I re­turned to a changed work land­scape. As a part-timer, my sunny desk near the win­dow was now an in­ner cu­bi­cle that was dark and noisy. The in­ter­est­ing jobs that had brought me so much sat­is­fac­tion had been as­signed to oth­ers, so my work be­came much more rou­tine; there are only so many re­source con­sents a per­son can write for cell­phone tow­ers be­fore go­ing slightly mad. But then a job came up at an oil com­pany in New Ply­mouth. Sud­denly I was earn­ing enough for all of us.

Taranaki was boom­ing – full of ex­pats and oil ex­perts from the North Sea. Our pleas­ant four-bed­room villa was close to town and rea­son­ably priced. The kitchen was circa-70s, but the house was airy and spa­cious, and I could walk to work. J looked af­ter Daniel while I went off to save the world, one en­vi­ron­men­tal man­age­ment plan at a time. But we had to leave that house af­ter 18 months be­cause our land­lord wanted to move in, and the same thing hap­pened at our next rental. We moved three times in five years.

My con­tract fin­ished and I de­cided to go out on my own, so J went back to plumb­ing and we swapped par­ent­ing roles. By now, Daniel was at pre-school, so my oc­ca­sional trips to In­done­sia for work were lu­cra­tive but lo­gis­ti­cally dif­fi­cult for J. The Taranaki econ­omy be­gan to fal­ter, and J lost his job.

The wa­ter [had] turned brown... It was Satur­day even­ing and we had not show­ered since Thurs­day morn­ing.

Be­liev­ing he’d be em­ployed again soon, we sol­diered on. Only he didn’t find a job, and when one of my clients re­fused to pay an $18,000 in­voice just be­fore Christ­mas, we were in cri­sis again. With our sav­ings slip­ping away, we had to look fur­ther afield. We didn’t want to leave Taranaki, but Welling­ton was where the jobs were.

We found a very good house in a nice part of Karori for $450; it was 2004 and this was the most we’d ever paid in rent. This was also our first ex­pe­ri­ence deal­ing with a rental agent, rather than an owner-land­lord. It was not a change for the bet­ter. We paid a huge bond, and the agent re­fused to make any re­pairs af­ter we moved in. We were only al­lowed a year-long lease, to be re­newed an­nu­ally, with a new fee, of course. As it hap­pened, we moved out af­ter a year be­cause J and I split up af­ter 17 years to­gether.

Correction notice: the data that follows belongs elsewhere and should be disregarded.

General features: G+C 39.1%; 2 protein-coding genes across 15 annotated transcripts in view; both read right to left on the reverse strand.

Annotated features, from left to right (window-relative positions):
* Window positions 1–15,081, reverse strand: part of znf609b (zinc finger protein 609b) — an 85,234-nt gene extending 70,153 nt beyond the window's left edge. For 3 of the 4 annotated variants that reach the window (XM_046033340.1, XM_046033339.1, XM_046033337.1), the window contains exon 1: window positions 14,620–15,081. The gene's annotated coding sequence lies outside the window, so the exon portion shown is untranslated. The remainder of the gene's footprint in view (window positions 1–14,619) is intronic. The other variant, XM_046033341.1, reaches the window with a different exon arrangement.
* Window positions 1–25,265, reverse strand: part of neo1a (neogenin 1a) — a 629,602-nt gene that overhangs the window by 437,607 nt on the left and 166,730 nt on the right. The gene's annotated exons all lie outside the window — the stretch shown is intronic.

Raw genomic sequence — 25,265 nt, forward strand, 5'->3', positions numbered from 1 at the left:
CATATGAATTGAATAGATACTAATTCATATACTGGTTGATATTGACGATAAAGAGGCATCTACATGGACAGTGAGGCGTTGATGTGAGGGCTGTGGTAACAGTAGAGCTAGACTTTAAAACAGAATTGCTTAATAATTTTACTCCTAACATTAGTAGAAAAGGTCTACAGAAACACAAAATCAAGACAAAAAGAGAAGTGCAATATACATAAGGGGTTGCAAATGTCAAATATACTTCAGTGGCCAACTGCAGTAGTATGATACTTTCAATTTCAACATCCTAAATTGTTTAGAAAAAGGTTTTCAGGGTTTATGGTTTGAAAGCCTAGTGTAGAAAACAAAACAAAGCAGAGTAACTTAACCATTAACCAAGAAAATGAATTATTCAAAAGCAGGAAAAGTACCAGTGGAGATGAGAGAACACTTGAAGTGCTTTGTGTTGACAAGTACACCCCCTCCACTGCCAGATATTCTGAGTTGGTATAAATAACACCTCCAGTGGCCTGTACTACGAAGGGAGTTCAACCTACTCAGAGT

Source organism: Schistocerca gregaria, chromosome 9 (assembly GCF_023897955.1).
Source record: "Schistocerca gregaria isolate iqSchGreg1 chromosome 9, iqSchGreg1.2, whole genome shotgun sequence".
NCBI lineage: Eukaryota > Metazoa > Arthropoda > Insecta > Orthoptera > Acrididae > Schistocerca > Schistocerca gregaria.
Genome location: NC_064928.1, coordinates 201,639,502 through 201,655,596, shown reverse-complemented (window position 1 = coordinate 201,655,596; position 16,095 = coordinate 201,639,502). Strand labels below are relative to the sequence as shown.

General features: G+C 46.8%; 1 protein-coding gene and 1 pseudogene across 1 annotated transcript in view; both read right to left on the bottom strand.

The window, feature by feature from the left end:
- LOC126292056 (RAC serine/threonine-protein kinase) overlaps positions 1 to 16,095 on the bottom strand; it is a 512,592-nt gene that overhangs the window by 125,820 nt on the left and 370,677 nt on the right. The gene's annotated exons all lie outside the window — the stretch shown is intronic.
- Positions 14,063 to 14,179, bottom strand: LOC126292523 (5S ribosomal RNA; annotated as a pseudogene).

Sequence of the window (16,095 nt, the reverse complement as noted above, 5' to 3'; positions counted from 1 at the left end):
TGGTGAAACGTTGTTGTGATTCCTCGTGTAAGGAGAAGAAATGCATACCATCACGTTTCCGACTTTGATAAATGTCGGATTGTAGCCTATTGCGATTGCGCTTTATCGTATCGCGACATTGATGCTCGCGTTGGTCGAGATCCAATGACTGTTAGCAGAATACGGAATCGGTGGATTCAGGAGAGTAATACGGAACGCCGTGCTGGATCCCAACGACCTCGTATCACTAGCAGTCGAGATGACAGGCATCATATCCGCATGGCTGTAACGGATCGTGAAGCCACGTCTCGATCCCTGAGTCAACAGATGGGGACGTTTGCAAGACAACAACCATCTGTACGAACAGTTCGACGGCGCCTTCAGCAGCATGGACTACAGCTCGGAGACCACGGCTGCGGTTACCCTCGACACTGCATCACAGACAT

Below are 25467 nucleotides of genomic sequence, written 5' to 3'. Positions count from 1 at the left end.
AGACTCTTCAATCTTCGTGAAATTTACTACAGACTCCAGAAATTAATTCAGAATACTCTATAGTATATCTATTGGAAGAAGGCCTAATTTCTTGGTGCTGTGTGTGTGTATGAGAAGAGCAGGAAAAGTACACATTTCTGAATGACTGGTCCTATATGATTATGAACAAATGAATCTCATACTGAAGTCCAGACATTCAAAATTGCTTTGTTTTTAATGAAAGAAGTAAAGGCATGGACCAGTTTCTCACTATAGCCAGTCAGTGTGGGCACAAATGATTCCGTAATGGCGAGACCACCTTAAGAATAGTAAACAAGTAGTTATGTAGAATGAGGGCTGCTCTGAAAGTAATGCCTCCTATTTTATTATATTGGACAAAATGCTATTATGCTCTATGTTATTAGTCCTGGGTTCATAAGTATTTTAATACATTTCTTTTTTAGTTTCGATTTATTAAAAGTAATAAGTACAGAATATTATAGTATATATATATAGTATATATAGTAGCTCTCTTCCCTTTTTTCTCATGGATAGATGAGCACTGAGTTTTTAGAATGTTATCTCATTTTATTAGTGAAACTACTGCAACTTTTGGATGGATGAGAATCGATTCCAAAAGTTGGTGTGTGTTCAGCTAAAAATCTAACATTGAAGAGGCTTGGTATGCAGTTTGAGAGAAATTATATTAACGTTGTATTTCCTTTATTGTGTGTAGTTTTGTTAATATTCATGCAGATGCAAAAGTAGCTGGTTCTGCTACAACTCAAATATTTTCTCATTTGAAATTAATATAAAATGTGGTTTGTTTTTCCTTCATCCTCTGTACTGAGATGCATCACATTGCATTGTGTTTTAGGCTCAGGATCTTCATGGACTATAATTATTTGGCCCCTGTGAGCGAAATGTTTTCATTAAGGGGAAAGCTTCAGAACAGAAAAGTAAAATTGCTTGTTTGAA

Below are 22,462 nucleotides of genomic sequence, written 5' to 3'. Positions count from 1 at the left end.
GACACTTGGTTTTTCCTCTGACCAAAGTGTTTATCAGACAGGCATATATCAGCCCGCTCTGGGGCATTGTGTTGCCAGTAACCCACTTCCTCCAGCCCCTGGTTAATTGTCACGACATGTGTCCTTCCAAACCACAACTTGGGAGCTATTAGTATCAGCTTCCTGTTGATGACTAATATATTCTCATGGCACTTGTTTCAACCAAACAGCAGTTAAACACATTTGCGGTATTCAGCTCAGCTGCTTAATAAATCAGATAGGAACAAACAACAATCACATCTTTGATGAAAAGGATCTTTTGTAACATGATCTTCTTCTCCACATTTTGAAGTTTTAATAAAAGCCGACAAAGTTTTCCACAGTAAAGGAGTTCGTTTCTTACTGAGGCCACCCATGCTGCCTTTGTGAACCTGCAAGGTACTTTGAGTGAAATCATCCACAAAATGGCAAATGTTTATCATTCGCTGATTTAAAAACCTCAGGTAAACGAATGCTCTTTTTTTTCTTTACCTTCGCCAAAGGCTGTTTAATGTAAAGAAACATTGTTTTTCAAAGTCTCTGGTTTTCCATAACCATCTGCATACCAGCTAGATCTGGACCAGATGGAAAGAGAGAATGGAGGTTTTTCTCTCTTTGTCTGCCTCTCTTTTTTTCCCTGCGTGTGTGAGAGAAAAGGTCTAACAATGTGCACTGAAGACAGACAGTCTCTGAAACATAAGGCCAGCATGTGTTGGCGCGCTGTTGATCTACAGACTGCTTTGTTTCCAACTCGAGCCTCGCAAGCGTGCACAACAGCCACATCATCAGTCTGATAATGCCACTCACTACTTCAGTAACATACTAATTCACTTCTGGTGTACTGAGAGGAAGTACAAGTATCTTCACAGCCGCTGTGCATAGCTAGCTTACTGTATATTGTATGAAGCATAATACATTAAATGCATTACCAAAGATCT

As a solo mother with a six-year- old son and a dog, it was get­ting harder to find suitable, af­ford­able places. Oneyear leases were the norm, and agents were re­luc­tant to coun­te­nance any pet big­ger than a gold­fish. Even though I wasn’t on a ben­e­fit, the stigma was still there. Af­ter ap­ply­ing for sev­eral dwellings, I rented a place where the TV aerial didn’t work; the agent lied and said it wasn’t his job to have it fixed. The prop­erty came with a de­hu­mid­i­fier, which should have rung alarm bells, but I was too naive to re­alise I was rent­ing a money pit.

The next place, in Wil­ton, had a young land­lady who promptly in­stalled a devil-wor­ship­ping Goth in the flat be­neath us. He and his friends played loud death-metal music till all hours. When he was bur­gled, and the thieves stole his stereo, I couldn’t hide my joy from the po­lice.

Af­ter the Goth ex­pe­ri­ence, Daniel and I moved to a two-bed­room house in Kel­burn, which was more af­ford­able, but the land­lord was un­equiv­o­cal about not hav­ing dogs ( by then Luther, our beloved first boxer, had died). He also put a clause in the lease say­ing we were not al­lowed to quit the place dur­ing

A solo mum on a ben­e­fit and with a dog – three things that are death to find­ing a rental.

Jan­uary, which I knew wasn’t le­gal, but I signed it any­way, as I hadn’t found any­thing bet­ter.

The Kel­burn house had a stor­age room un­der­neath it, which we de­cided to con­vert into a third bed­room for a flat­mate whose rent would help with ex­penses. The land­lord gave his per­mis­sion for this work, so we re­moved all his stuff, cleaned and painted the room, put a han­dle and lock on the door, fixed the bro­ken win­dows, re-cov­ered the floor and put up cur­tains. Af­ter about $300 and many hours’ work, with help from friends, we had a small but per­fectly formed third bed­room. Three months later, the land­lord gave us no­tice and ac­quired new ten­ants who paid for a three-bed­room prop­erty.

A few years later, I moved back to New Ply­mouth with Daniel. At the first place we rented, the agent re­fused to clean up the rub­bish left by the pre­vi­ous ten­ants; the tiles in the kitchen and bath­room came off, and we had to scrub the ceil­ings to re­move gen­er­a­tions of filth. He’d also ne­glected to tell us our ad­dress had most re­cently been used as a tin­nie house, so for the first few months we had strange call­ers at all hours, un­til word got around that the place was “un­der new man­age­ment”.